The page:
“I drive a Midwest modified,” he continued, “so the car has an open-wheeled front-end and a fendered rear-end. Essentially, it’s called a ‘B-mod’. The suspension rules and motor rules are a little different than the ‘A-mod’s, but I could turn my car into one of those with a few tweaks.

The echo of “family” is certainly not lost of Hauff. Between growing up at the track like his fellow competitors, especially a Black Hills Speedway, he understands the bond between the drivers, racing fans, and hockey fans alike.

“My dad raced growing up, so I was at the track from a very young age. When he stopped racing, I started watching my friend’s dad’s race, so I’ve been around Black Hills Speedway for a long time,” he continued. “Everyone I know that’s been in racing has been in it almost for life, so it’s special to reflect on.

“Regarding ‘Racing Day’, this will be so much fun. I’ve been a Season Ticket Holder for eight years, so it’ll be cool to get the car out on the ice and get racing in front of the hockey fans,” he concluded. “Racing and hockey is both friendly competition. Sure, you’re by yourself on the track, but if you run into any hardship, like a crash or a bad tire or what have you, everyone chips in to help out. Racing was gigantic in Rapid City when I was a kid, and since then its gone through some lulls. I hope that celebrating this sport on Sunday helps bring people out when racing season begins and we can bring it back to the following that it once had.”

Jamie Neumiller rounds out the four Rush partnered drivers. He shares a very similar story to the previous competitors, including growing up at Black Hills Speedway as a Rapid City native.

“My maternal grandfather actually got my dad into it before I was born, so I’ve been at the racetrack since before I could walk.,” Neumiller said of his relationship with the sport. “Growing up every Friday night watching my dad race made me want to eventually do the same one day. This is a time-consuming money consuming hobby, so my dad didn’t start really helping out until I proved to him that I was committed and wasn’t just wasting time.

“The first couple of years were tough to find enough money to put into my car,” he continued. “When I got enough to begin, I started racing part time at 17 but took a few years off for family and other reasons. I’m 41 now, so of the last 24 years I’ve probably raced solid for 15 of them.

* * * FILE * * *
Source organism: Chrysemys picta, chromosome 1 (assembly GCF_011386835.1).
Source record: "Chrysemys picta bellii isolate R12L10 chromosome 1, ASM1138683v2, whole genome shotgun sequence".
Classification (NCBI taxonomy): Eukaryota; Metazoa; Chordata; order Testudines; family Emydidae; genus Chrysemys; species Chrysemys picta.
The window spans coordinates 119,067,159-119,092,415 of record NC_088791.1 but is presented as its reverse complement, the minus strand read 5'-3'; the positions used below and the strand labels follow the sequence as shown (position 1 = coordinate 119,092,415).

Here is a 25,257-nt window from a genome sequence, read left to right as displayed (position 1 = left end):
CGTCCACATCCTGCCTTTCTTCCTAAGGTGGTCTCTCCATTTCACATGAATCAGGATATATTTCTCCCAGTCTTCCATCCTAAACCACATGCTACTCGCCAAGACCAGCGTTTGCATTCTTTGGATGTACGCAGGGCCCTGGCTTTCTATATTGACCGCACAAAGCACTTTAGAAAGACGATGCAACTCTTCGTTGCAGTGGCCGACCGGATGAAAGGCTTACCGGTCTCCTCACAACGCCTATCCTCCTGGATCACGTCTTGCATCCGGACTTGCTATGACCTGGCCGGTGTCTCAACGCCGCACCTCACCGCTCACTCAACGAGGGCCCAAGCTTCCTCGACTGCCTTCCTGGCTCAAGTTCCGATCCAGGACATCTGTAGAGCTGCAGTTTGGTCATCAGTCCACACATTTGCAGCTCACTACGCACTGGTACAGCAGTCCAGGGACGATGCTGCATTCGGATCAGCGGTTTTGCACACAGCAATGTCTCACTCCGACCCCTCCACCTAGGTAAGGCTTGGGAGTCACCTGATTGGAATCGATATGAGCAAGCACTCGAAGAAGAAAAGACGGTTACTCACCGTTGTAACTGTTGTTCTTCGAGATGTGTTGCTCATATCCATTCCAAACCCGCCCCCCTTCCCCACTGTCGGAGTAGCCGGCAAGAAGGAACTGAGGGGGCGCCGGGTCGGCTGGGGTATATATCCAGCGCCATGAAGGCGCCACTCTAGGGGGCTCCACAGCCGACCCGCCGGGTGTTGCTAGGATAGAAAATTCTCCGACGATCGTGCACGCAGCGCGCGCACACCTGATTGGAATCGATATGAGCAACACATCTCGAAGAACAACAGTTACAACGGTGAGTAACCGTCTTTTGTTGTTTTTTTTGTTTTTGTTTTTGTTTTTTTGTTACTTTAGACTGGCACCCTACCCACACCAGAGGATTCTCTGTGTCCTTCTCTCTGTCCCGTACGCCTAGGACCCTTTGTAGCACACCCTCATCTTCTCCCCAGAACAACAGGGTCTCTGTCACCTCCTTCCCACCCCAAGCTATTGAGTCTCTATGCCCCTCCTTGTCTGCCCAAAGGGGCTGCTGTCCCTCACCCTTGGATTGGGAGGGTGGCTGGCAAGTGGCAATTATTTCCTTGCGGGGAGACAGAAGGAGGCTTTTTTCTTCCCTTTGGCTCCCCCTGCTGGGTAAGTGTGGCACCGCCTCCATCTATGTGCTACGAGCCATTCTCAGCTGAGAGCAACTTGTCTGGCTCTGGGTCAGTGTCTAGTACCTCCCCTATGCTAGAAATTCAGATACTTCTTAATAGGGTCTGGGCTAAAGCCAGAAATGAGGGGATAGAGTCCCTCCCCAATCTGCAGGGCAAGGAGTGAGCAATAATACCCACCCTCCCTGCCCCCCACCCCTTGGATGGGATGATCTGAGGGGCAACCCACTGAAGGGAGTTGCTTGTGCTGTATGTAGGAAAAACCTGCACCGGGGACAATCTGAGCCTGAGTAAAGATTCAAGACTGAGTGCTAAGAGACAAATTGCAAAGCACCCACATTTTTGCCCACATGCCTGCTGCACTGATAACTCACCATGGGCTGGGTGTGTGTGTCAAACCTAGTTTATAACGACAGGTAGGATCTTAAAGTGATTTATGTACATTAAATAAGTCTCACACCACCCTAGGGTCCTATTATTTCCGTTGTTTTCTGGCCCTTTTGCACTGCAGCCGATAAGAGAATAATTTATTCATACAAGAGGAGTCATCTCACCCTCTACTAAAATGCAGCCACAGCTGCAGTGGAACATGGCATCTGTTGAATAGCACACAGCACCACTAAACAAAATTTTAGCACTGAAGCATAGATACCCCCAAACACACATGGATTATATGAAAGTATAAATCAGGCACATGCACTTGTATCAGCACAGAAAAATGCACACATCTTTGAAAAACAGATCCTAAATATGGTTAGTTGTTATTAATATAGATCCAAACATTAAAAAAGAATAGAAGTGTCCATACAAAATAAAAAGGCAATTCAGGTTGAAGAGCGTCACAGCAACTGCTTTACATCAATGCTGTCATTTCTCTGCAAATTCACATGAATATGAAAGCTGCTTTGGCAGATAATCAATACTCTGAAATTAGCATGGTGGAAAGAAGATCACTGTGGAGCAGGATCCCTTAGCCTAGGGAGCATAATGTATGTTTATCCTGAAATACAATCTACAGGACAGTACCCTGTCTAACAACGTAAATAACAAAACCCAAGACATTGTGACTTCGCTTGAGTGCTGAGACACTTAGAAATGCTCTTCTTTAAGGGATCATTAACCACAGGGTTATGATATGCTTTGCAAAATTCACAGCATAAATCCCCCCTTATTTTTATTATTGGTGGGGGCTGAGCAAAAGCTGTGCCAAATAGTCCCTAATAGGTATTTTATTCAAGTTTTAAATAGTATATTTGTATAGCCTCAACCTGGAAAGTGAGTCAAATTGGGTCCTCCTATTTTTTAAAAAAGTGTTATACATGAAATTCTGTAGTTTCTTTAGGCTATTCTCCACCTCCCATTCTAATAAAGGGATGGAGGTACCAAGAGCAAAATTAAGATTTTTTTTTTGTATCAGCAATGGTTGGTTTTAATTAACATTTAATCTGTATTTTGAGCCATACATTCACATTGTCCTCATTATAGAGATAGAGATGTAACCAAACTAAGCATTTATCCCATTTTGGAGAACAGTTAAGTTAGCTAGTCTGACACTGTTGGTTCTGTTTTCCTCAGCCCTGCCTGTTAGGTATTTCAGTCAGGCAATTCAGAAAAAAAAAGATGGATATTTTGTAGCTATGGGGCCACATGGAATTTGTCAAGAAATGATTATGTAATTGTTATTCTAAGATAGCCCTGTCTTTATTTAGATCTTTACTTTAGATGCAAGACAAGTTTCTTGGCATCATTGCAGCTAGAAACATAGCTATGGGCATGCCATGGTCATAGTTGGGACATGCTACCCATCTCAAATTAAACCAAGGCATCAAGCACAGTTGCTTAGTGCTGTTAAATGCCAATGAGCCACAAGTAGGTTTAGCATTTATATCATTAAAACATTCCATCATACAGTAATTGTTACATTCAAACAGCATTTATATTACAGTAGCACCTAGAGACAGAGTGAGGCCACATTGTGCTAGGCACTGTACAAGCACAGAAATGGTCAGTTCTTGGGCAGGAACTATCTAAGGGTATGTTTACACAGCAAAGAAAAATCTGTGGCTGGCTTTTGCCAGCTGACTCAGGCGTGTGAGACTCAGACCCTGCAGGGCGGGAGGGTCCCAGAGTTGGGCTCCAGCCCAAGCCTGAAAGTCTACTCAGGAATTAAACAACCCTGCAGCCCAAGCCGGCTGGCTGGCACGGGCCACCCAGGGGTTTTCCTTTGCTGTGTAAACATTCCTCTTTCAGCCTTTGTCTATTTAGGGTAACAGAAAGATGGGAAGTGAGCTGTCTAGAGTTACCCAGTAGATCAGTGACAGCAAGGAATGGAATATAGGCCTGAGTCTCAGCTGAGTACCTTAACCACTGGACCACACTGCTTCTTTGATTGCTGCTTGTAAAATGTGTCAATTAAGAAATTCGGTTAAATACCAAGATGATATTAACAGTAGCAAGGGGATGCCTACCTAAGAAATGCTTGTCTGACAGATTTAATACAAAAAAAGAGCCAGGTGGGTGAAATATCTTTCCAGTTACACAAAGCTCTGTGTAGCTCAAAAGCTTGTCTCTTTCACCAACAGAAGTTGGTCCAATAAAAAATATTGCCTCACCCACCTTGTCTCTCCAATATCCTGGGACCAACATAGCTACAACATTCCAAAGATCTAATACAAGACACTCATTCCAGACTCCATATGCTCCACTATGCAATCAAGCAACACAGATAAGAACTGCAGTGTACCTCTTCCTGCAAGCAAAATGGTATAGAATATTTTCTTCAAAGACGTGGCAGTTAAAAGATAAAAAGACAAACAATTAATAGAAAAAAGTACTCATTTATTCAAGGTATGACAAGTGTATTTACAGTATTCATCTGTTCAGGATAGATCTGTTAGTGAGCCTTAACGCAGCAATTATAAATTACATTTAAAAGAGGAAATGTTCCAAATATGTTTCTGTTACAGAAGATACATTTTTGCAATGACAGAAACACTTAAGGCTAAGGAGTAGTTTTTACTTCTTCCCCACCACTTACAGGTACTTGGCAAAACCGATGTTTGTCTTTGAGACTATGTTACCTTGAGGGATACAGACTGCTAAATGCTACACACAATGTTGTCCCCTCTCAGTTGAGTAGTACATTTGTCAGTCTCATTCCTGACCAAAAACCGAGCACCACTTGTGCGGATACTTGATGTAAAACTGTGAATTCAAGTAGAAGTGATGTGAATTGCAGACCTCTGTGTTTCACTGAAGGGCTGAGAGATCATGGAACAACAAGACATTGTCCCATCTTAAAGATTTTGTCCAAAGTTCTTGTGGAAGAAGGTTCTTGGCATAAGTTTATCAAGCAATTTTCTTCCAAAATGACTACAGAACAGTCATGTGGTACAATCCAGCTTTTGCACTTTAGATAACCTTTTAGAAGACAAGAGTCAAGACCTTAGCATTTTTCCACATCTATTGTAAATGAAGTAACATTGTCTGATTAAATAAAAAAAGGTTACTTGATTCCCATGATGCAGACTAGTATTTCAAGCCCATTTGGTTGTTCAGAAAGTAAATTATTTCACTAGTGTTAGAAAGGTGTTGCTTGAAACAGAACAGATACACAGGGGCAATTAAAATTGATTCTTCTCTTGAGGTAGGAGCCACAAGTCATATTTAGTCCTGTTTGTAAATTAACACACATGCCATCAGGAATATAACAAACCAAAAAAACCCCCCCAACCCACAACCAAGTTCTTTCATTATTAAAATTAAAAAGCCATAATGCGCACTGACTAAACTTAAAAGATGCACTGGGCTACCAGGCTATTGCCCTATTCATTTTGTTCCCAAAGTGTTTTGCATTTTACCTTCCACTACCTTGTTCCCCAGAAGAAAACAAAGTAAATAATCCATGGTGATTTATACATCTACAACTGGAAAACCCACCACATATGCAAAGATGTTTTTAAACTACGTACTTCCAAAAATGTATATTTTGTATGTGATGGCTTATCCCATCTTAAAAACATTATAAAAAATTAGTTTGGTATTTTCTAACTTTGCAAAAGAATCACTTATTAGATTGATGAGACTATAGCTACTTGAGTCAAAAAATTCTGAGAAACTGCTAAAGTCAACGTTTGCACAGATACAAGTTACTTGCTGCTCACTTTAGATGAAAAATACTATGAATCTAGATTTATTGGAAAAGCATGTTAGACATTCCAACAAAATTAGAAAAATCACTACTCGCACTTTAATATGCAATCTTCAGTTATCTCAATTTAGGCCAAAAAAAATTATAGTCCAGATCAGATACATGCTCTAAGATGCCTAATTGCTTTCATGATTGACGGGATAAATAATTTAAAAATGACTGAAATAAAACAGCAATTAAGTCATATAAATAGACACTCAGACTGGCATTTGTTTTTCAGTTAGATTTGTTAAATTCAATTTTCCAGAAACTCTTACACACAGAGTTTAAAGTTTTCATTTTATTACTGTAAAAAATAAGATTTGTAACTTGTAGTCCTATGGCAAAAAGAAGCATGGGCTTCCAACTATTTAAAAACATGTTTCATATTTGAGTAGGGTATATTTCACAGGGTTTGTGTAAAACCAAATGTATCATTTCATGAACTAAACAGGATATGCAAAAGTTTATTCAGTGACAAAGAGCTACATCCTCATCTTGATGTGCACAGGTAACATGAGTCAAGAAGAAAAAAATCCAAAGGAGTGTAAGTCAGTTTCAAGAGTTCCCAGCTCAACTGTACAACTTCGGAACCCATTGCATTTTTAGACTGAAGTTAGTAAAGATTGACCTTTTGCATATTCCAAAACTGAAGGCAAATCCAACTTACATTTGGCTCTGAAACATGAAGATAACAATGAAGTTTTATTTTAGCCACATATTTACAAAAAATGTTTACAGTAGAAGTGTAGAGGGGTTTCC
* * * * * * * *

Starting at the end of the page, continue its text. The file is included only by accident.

Similar to Nielsen, Neumiller also competes with an IMCA modified vehicle. According to Neumiller, it was a recent purchase and step up in competition. Previously, he raced in street stock class, the “Midwest mod” class, and the super stock class. In the latter, Neumiller won five consecutive track championships from 2012 to 2017.

“My previous schedule with the super stocks was Black Hills Speedway on Friday night, Huron on Saturday, Miller on Sunday, and then I’d come home,” he explained. “Honestly, that’s why I took two years off. The schedule burned me out. I went to the IMCA modified to travel more and be able to compete at different tracks but can also set my own schedule as well. It’s definitely a step up in competition, as the only levels higher are the ‘late mods’ and sprint cars.

Neumiller also recently partnered with the Rush, and his business, Neumiller Truck and Auto Body, is the presenting sponsor of the “Racing Day” festivities this Sunday.

“This ‘Racing Day’ is going to be great,” he said, excited. “We tried with previous ownership to have a night like this, but they weren’t interested at all. Both sports are high paced, high adrenaline, and they work really well together, in my opinion. It’ll be a great time to get this day off and running, and here’s hoping it happens for years to come.

“I’ve been a Season Ticket Holder for every year except two. I didn’t get them the first year because I knew nothing about hockey and didn’t really get it. A friend took me to a few games that year and I fell in love with hockey,” he concluded. “Much like coming to the Rush games, the speedway is a family place. It’s a lot of people like me: sons and daughters watching their dads race. People come and go over that time, but it still is a family affair in every sense in both sports. Even if people never go on to race or play hockey themselves, they still come with their families to watch, which makes it that characteristic of sports much more special as the years go on.”

“Racing Day” begins on Sunday, May 2nd, at noon with a FREE pre-game car show in Rushmore Hall. Following the car show, puck drop for the Rush’s three-game series finale is slated for 4:05 p.m.